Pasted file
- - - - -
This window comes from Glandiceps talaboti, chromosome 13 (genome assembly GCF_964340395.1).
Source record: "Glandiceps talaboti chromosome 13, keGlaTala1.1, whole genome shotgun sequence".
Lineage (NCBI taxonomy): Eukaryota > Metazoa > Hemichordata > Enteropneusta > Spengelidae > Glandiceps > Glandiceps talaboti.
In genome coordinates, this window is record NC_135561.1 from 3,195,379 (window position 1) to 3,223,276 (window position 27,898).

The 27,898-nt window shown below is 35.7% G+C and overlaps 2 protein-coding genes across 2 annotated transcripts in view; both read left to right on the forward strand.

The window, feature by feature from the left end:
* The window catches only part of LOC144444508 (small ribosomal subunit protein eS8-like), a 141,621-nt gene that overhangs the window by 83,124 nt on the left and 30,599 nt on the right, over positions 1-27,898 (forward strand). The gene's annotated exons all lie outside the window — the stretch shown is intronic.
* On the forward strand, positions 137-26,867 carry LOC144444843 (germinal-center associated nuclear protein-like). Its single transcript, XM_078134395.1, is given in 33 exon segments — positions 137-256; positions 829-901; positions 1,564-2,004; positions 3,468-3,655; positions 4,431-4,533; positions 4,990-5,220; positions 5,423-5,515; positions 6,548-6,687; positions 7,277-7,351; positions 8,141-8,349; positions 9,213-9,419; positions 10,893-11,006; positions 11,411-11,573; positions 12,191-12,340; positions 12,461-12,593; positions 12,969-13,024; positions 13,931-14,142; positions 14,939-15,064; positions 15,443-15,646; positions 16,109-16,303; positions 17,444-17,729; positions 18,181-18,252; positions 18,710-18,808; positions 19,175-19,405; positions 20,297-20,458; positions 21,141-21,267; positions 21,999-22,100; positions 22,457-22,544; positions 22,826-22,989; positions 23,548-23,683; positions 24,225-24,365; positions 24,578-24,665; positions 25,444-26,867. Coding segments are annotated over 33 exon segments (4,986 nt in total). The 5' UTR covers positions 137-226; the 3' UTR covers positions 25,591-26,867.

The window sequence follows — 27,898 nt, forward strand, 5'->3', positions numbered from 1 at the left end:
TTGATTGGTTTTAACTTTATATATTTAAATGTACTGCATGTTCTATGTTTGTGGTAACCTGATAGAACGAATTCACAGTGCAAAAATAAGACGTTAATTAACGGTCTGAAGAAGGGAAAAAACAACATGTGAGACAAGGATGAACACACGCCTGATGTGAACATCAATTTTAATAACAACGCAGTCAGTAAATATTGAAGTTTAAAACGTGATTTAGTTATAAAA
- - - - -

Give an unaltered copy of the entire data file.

This window comes from Glandiceps talaboti, chromosome 13 (genome assembly GCF_964340395.1).
Source record: "Glandiceps talaboti chromosome 13, keGlaTala1.1, whole genome shotgun sequence".
Lineage (NCBI taxonomy): Eukaryota > Metazoa > Hemichordata > Enteropneusta > Spengelidae > Glandiceps > Glandiceps talaboti.
In genome coordinates, this window is record NC_135561.1 from 3,195,379 (window position 1) to 3,223,276 (window position 27,898).

The 27,898-nt window shown below is 35.7% G+C and overlaps 2 protein-coding genes across 2 annotated transcripts in view; both read left to right on the forward strand.

The window, feature by feature from the left end:
* The window catches only part of LOC144444508 (small ribosomal subunit protein eS8-like), a 141,621-nt gene that overhangs the window by 83,124 nt on the left and 30,599 nt on the right, over positions 1-27,898 (forward strand). The gene's annotated exons all lie outside the window — the stretch shown is intronic.
* On the forward strand, positions 137-26,867 carry LOC144444843 (germinal-center associated nuclear protein-like). Its single transcript, XM_078134395.1, is given in 33 exon segments — positions 137-256; positions 829-901; positions 1,564-2,004; positions 3,468-3,655; positions 4,431-4,533; positions 4,990-5,220; positions 5,423-5,515; positions 6,548-6,687; positions 7,277-7,351; positions 8,141-8,349; positions 9,213-9,419; positions 10,893-11,006; positions 11,411-11,573; positions 12,191-12,340; positions 12,461-12,593; positions 12,969-13,024; positions 13,931-14,142; positions 14,939-15,064; positions 15,443-15,646; positions 16,109-16,303; positions 17,444-17,729; positions 18,181-18,252; positions 18,710-18,808; positions 19,175-19,405; positions 20,297-20,458; positions 21,141-21,267; positions 21,999-22,100; positions 22,457-22,544; positions 22,826-22,989; positions 23,548-23,683; positions 24,225-24,365; positions 24,578-24,665; positions 25,444-26,867. Coding segments are annotated over 33 exon segments (4,986 nt in total). The 5' UTR covers positions 137-226; the 3' UTR covers positions 25,591-26,867.

The window sequence follows — 27,898 nt, forward strand, 5'->3', positions numbered from 1 at the left end:
TTGATTGGTTTTAACTTTATATATTTAAATGTACTGCATGTTCTATGTTTGTGGTAACCTGATAGAACGAATTCACAGTGCAAAAATAAGACGTTAATTAACGGTCTGAAGAAGGGAAAAAACAACATGTGAGACAAGGATGAACACACGCCTGATGTGAACATCAATTTTAATAACAACGCAGTCAGTAAATATTGAAGTTTAAAACGTGATTTAGTTATAAAA